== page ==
Entomologists battle pests in soybeans

LSU AgCenter entomologists are focusing on several fronts to protect soybean plants from insect pests.

Jeff Davis has multiple projects that approach control of stink bugs and lepidopteron defoliators in different ways.

One ongoing project is testing new and improved insecticides and their applications. Davis said lately that means testing more natural products that use biological control methods and can go through testing by the Environmental Protection Agency more quickly than synthetic insecticides.

“We do efficacy trials. We are trying to get ahead of the game so when they do make it to the growers, we have some good information,” Davis said.

Davis also is keeping a close eye on the brown marmorated stink bug. This insect first showed up in Louisiana in 2021, and it hasn’t moved much from Iberville Parish where it was first detected.

Unlike the redbanded stink bug, which feeds primarily on soybeans, the brown marmorated stink bug will infest soybeans, corn, cotton, fruits and vegetables and can be found in people’s homes and in gardens.

“Anything you may have in your garden will also be building those populations,” Davis said. “We’re putting out traps around the state to see if it moves.”

Methods used to control the redbanded stink bugs will also control the brown marmorated.

Soybean growers asked Davis to investigate whether stink bugs feeding on soybean pods is leading to seed decay seen in some fields. Davis said over the past five years whenever hurricane or heavy rain occurs near harvest, growers see a lot of seed decay.

“Any feeding can cause a wound on the pod and that creates an opening for disease to come in, just like if you have an opening in a screen on your house you might have mosquitoes and termites come in,” he said. “So, we are looking at does stink bug feeding, probing on those pods, cause more seed decay and can we prevent it.”

Davis is working to determine if timely insecticide applications or insecticides with a fungicide can decrease seed decay. He also is seeing if applying harvest aids near a rain fall leads to seed decay.

The fourth area of focus for Davis is to determine how areas in conservation stewardship programs adjoining cropland may harbor pests.

“Growers came to me and asked questions about if they participate in these conservation stewardship programs does that affect insect populations,” Davis said.

Davis is using a mark and capture technique to detect insect movement from the conservation areas into fields. Davis sprayed the conservation areas near fields with egg whites, which act as a natural biomarker on insects. He then came back and did insects sweeps at different lengths starting with the conservation areas and moving into the fields. Analyzing the captured insects, he could see the amount of movement.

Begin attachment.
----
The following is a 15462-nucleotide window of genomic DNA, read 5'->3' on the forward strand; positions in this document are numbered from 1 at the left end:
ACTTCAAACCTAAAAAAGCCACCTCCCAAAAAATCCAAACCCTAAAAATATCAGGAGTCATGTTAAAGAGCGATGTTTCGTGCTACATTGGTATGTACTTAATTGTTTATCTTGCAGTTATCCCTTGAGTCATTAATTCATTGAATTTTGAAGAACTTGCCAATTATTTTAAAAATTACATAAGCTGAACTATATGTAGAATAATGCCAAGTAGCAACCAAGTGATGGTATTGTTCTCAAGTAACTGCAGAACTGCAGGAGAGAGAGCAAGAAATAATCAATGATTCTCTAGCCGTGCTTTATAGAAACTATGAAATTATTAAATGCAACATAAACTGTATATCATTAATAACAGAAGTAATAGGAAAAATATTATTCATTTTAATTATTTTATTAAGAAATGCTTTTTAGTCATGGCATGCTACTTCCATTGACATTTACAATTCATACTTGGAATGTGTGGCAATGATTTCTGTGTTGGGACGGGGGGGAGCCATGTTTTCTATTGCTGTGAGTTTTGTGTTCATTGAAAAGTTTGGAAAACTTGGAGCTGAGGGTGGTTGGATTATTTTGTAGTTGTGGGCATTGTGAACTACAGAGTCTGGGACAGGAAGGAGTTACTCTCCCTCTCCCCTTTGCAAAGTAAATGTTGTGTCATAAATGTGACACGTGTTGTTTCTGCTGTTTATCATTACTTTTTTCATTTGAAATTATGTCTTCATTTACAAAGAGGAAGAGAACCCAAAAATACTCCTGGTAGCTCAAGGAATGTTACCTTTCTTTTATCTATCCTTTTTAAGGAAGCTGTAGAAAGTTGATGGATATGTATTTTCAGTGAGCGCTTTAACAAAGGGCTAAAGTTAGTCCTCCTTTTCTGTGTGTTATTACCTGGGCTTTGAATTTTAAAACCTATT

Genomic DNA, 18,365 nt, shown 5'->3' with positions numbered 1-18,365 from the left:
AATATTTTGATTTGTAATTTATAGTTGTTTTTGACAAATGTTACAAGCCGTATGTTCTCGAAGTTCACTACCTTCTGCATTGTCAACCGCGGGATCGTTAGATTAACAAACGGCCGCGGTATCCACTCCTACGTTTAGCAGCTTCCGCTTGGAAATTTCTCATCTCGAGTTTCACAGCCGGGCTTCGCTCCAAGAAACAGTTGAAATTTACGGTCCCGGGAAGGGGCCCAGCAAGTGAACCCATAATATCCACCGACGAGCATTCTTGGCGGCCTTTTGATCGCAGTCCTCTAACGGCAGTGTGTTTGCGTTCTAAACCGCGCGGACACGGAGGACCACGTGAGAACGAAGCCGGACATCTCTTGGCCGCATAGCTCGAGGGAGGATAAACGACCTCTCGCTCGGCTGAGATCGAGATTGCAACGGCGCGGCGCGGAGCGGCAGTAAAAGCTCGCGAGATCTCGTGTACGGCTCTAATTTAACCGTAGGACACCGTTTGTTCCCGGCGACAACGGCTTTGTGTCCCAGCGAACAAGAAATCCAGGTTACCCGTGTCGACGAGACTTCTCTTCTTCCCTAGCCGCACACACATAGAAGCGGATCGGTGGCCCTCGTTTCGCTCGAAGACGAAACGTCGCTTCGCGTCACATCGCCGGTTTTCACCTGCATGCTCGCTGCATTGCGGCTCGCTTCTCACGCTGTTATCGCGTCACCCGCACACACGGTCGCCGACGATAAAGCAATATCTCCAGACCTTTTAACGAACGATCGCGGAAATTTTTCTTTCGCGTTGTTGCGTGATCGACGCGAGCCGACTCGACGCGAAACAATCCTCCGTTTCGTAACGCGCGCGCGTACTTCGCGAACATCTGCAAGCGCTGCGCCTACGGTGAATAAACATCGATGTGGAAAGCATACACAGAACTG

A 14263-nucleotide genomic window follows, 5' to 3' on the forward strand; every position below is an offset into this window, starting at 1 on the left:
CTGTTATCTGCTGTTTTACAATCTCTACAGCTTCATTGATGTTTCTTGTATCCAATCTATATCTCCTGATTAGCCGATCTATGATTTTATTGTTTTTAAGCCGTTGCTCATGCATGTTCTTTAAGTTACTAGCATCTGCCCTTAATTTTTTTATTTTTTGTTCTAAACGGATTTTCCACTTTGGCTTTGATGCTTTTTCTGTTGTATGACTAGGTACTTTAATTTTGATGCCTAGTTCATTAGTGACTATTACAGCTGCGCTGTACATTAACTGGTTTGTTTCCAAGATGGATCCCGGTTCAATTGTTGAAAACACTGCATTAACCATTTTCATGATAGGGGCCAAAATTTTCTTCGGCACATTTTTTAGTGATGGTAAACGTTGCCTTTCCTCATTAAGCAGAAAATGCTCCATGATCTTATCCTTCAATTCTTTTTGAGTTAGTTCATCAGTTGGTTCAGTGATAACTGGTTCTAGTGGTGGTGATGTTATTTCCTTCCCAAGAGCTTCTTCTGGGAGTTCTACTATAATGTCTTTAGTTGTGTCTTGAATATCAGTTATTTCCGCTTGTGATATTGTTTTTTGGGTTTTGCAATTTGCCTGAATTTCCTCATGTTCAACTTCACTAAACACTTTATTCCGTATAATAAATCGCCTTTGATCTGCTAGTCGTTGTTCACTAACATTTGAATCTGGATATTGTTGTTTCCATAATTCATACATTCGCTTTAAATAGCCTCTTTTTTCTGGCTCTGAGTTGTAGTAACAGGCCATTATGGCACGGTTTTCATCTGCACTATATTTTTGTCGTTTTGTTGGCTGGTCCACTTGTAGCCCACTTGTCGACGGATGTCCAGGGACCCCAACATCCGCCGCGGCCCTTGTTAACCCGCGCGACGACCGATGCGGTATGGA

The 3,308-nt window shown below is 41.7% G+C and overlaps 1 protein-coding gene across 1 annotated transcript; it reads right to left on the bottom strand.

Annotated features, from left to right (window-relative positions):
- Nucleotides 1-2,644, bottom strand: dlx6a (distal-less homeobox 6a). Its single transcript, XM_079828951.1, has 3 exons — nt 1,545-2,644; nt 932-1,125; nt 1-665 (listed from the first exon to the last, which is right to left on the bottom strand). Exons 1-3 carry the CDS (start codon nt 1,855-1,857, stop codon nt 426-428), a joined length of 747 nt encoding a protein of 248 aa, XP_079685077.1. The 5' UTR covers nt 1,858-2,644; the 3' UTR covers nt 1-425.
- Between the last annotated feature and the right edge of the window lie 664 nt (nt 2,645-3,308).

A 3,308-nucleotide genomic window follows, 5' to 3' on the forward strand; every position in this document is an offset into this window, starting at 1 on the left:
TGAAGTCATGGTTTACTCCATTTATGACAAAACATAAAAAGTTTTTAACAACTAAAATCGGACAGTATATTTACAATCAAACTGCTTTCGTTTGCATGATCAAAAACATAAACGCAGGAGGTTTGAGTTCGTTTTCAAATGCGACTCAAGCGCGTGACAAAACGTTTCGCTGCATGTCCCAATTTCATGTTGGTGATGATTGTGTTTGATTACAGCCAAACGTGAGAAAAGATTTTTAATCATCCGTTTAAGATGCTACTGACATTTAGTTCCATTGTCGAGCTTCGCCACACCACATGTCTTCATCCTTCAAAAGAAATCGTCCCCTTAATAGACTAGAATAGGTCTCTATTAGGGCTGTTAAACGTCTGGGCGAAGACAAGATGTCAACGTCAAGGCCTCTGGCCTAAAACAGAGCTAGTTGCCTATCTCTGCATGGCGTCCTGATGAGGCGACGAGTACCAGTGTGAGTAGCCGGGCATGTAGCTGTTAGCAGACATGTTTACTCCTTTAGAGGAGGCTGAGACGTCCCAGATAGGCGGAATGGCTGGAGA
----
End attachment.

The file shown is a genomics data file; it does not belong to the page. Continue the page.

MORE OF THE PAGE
“I’m not saying we aren’t seeing any movement, but it’s not as much as I thought, and they are not providing that much of a detriment to our growers,” he said.

AgCenter field crops entomologist James Villegas is also helping growers battle insect pests in their fields.

Farmers and insect scouts started seeing redbanded stink bugs early this year in their fields. Villegas said they had hoped the late cold snap would have decreased the population, but it seemed to have little effect.

He is conducting research on insecticidal seed treatments for early season soybean pests. He said results on those studies haven’t been as consistent as he would like, but in good conditions, it appears that seed treatments are not needed.

“If we plant right after wheat or in a weedy field, then we get a lot more benefit from these seed treatments,” Villegas said.

Villegas also is collaborating with researchers at other universities in the Midsouth to look at different combinations of insecticides and whether they are still working effectively against redbanded stink bugs.

“The other states really rely a lot on the data coming from the Midsouth group, especially the data coming from Louisiana because normally we have higher infestations than, for example, Mississippi or Arkansas,” he said.

New this year is Villegas’ work with sprayer drones. He is working with AgCenter engineer Randy Price to build drones that can carry insecticides and spray small research plots.

“I want to see what the role of sprayer drones could be, particularly in integrated pest management,” he said.

Villegas or research assistants often walk research plots with backpack sprayers. Sprayer drones would allow insecticides to be applied even when fields are too wet to traverse. He is hoping to create standards for sprayer drones and help answer questions that are starting to arise as consulting companies start to offer sprayer drone services.

Insect management strategies applied to corn and grain sorghum

The cold spring slowed the emergence of corn leading to a heavy population of soil-borne insects according to LSU AgCenter field crops entomologist James Villegas.

Part of Villegas’ research focus is controlling pests in corn and grain sorghum. He said wireworm has his attention this year.

“I've talked to consultants up north, and some producers ditched their fields, 200-acre fields of corn because of wireworm problems and just planted beans,” Villegas said.

Wireworms can live in the soil for a long time. He said certain species can stay as larvae for up to three or four years, making them hard to control and predict.

Low acreage of grain sorghum has made it difficult to conduct research on that crop, but Villegas is looking at the sugarcane aphid and head worm complex and how those pests are affecting sorghum.

“We only have two foliar products available on the market that are effective for sugarcane aphid control and that would be Transform and Sivanto,” he said. “In terms of head worms, Vantacor and diamide products are still pretty good towards it.”

9/14/2023 3:16:52 PM
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